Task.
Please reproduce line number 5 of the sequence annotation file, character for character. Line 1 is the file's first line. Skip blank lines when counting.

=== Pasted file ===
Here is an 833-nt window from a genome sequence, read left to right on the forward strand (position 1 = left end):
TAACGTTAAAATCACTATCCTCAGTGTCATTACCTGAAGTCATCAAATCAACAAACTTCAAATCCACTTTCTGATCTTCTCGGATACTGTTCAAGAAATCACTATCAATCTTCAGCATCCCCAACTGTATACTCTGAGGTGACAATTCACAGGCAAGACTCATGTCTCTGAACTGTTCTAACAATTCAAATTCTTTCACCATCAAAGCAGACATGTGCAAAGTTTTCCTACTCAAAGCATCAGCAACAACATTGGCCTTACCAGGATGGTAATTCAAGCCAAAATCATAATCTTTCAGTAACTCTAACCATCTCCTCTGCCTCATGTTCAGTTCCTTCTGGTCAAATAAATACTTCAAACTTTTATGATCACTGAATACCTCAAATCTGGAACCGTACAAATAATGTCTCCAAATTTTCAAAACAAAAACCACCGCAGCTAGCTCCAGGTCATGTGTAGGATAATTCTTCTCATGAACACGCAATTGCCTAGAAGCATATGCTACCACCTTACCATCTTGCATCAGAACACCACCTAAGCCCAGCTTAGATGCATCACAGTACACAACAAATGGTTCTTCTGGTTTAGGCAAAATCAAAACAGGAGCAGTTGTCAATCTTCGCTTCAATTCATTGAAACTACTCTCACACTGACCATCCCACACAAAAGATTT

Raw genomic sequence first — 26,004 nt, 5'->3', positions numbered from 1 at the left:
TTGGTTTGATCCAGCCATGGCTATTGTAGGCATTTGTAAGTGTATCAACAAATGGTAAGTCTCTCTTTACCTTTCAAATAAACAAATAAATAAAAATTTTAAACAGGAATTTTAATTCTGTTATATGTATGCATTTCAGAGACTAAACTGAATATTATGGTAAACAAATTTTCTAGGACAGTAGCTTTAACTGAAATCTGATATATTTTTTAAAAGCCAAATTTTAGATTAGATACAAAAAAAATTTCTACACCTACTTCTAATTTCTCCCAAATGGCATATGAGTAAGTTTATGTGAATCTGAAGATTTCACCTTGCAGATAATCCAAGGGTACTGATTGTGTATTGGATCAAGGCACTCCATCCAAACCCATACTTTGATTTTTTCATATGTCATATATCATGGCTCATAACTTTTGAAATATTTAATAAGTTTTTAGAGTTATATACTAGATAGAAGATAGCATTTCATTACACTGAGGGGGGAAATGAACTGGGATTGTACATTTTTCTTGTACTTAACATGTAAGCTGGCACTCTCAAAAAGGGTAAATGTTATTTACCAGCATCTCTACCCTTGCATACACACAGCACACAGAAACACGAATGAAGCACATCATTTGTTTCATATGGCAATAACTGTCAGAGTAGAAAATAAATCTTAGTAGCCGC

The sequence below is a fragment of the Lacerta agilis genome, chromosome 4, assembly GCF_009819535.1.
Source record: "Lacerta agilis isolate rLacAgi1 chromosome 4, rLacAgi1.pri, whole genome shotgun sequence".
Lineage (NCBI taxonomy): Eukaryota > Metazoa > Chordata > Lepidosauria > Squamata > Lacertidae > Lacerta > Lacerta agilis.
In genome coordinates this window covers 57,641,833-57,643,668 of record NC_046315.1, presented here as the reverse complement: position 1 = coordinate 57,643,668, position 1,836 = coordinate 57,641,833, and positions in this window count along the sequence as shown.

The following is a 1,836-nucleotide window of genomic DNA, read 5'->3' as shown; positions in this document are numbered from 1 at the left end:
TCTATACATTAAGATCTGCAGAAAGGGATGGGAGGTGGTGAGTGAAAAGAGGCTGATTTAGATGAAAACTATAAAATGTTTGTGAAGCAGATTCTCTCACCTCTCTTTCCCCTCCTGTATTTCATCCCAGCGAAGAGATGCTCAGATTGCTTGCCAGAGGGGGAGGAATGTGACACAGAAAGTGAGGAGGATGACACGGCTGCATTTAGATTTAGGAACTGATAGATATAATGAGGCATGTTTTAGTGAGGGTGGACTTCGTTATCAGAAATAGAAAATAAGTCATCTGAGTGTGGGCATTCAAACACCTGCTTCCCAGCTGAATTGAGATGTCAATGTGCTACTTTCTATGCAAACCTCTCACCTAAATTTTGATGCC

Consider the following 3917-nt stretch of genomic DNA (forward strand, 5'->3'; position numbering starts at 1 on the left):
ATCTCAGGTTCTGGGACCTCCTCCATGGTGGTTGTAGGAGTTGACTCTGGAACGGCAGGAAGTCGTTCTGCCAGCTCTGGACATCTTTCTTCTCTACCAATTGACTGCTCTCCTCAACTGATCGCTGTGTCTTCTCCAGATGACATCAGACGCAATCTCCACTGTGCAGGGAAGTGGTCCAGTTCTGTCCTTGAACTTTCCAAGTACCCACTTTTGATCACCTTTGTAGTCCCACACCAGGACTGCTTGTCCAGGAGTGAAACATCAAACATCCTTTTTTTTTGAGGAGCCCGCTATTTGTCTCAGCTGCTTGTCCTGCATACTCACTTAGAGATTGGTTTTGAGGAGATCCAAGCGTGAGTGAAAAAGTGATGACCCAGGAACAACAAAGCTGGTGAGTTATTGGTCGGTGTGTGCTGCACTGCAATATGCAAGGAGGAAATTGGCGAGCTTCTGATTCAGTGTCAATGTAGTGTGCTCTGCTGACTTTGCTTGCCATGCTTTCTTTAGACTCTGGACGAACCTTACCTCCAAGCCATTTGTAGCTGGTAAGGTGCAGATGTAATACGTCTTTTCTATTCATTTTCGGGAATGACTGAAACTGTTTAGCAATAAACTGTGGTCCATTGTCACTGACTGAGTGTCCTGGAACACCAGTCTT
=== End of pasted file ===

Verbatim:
The sequence below is a fragment of the Lacerta agilis genome, chromosome 4, assembly GCF_009819535.1.